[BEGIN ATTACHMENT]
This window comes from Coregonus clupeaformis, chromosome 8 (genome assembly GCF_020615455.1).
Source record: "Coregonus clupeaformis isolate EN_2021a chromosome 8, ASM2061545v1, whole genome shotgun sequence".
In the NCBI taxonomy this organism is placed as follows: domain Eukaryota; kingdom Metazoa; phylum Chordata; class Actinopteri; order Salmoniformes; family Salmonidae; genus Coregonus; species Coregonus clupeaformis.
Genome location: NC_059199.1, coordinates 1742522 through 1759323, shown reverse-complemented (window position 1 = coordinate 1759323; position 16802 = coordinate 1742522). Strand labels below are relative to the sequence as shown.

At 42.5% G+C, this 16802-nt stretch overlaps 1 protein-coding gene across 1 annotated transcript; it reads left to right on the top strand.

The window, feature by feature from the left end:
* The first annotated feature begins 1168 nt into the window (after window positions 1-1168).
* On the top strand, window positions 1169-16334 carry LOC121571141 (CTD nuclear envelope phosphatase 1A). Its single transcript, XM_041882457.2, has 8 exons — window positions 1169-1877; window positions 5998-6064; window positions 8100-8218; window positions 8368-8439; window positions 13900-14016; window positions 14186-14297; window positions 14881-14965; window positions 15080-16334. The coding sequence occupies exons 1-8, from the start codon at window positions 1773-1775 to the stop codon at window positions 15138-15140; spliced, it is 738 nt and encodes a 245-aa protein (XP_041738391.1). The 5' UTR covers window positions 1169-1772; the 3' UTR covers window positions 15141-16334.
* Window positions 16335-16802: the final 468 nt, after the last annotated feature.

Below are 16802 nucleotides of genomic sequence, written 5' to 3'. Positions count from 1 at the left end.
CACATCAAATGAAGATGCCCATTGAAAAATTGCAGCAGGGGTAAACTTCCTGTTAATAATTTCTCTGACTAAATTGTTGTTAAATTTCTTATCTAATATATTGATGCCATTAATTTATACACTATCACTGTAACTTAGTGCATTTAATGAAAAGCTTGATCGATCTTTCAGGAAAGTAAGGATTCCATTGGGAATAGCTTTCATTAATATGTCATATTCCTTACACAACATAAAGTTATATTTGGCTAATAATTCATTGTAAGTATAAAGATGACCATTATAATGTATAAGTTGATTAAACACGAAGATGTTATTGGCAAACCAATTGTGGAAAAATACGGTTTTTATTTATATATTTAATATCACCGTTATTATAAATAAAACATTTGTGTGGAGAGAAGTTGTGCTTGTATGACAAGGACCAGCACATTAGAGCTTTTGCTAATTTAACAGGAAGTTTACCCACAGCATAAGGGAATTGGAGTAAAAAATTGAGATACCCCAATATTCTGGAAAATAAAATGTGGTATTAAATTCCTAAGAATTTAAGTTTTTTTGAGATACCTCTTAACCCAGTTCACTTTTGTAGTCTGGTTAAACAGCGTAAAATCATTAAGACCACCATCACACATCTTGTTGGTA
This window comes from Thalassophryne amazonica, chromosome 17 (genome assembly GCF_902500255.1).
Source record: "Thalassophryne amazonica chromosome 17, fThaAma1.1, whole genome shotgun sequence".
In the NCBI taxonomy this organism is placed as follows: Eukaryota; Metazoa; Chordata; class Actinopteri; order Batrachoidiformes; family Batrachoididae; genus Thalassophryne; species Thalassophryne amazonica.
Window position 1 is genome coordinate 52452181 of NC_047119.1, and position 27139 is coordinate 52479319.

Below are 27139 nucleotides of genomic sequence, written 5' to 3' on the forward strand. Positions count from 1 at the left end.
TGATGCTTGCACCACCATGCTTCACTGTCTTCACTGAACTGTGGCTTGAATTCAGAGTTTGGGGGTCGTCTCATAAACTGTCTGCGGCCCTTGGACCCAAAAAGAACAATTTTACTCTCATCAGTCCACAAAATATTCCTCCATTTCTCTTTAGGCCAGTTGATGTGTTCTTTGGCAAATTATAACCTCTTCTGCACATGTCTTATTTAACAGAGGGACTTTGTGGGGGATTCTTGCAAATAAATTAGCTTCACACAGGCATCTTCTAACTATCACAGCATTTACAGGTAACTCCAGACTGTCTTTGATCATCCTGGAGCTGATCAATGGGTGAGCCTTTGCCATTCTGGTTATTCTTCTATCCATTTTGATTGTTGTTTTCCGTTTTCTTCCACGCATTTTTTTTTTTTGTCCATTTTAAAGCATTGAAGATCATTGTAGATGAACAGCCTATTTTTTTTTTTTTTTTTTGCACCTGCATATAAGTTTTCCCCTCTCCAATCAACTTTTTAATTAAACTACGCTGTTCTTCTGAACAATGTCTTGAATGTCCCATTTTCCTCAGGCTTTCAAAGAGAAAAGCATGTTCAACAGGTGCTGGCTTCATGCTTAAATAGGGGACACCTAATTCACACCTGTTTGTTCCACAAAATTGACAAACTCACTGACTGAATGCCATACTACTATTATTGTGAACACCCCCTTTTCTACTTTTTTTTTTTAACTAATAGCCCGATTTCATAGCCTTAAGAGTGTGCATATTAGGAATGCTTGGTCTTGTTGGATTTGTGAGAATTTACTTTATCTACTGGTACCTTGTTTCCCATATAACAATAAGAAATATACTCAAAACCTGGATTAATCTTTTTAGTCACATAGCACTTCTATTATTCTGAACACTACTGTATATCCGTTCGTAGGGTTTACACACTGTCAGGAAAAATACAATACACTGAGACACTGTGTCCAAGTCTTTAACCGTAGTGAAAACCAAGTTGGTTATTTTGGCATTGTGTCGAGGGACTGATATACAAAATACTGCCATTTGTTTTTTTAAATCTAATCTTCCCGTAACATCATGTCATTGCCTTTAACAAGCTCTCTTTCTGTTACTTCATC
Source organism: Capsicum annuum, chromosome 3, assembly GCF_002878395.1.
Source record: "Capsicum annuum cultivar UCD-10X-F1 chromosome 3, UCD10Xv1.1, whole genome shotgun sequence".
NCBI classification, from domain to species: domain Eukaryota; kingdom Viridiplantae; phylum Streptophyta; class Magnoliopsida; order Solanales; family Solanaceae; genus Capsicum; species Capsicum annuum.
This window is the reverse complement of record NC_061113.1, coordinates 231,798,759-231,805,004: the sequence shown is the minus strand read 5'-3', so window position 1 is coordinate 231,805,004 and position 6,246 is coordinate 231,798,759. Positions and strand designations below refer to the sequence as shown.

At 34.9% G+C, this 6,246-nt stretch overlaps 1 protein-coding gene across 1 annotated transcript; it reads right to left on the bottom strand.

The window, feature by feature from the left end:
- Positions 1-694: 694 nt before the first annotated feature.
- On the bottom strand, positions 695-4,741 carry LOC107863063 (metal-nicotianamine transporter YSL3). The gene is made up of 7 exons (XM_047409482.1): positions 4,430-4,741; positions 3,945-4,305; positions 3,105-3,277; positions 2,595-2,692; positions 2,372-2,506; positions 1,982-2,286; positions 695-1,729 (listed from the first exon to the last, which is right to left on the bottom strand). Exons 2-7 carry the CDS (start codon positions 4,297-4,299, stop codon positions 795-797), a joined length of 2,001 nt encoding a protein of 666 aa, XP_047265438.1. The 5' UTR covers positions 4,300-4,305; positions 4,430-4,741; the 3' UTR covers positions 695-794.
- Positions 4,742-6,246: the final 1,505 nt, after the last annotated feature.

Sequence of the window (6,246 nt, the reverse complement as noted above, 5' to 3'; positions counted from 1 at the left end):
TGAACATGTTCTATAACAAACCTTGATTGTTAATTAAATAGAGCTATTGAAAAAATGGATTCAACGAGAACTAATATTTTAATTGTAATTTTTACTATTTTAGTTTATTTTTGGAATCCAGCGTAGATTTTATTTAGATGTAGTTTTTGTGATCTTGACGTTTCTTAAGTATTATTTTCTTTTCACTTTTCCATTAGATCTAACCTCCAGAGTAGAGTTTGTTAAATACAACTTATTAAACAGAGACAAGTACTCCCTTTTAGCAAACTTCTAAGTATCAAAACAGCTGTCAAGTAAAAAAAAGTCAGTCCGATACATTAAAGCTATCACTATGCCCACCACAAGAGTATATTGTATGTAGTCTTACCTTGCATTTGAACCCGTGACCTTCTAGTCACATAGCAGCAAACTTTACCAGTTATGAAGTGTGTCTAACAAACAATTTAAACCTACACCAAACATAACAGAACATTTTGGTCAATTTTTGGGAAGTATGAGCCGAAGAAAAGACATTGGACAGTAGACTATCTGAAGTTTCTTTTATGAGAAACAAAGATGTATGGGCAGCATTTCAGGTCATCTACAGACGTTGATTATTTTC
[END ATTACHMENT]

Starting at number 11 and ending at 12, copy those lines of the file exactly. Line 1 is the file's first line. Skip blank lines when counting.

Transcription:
CACATCAAATGAAGATGCCCATTGAAAAATTGCAGCAGGGGTAAACTTCCTGTTAATAATTTCTCTGACTAAATTGTTGTTAAATTTCTTATCTAATATATTGATGCCATTAATTTATACACTATCACTGTAACTTAGTGCATTTAATGAAAAGCTTGATCGATCTTTCAGGAAAGTAAGGATTCCATTGGGAATAGCTTTCATTAATATGTCATATTCCTTACACAACATAAAGTTATATTTGGCTAATAATTCATTGTAAGTATAAAGATGACCATTATAATGTATAAGTTGATTAAACACGAAGATGTTATTGGCAAACCAATTGTGGAAAAATACGGTTTTTATTTATATATTTAATATCACCGTTATTATAAATAAAACATTTGTGTGGAGAGAAGTTGTGCTTGTATGACAAGGACCAGCACATTAGAGCTTTTGCTAATTTAACAGGAAGTTTACCCACAGCATAAGGGAATTGGAGTAAAAAATTGAGATACCCCAATATTCTGGAAAATAAAATGTGGTATTAAATTCCTAAGAATTTAAGTTTTTTTGAGATACCTCTTAACCCAGTTCACTTTTGTAGTCTGGTTAAACAGCGTAAAATCATTAAGACCACCATCACACATCTTGTTGGTA
This window comes from Thalassophryne amazonica, chromosome 17 (genome assembly GCF_902500255.1).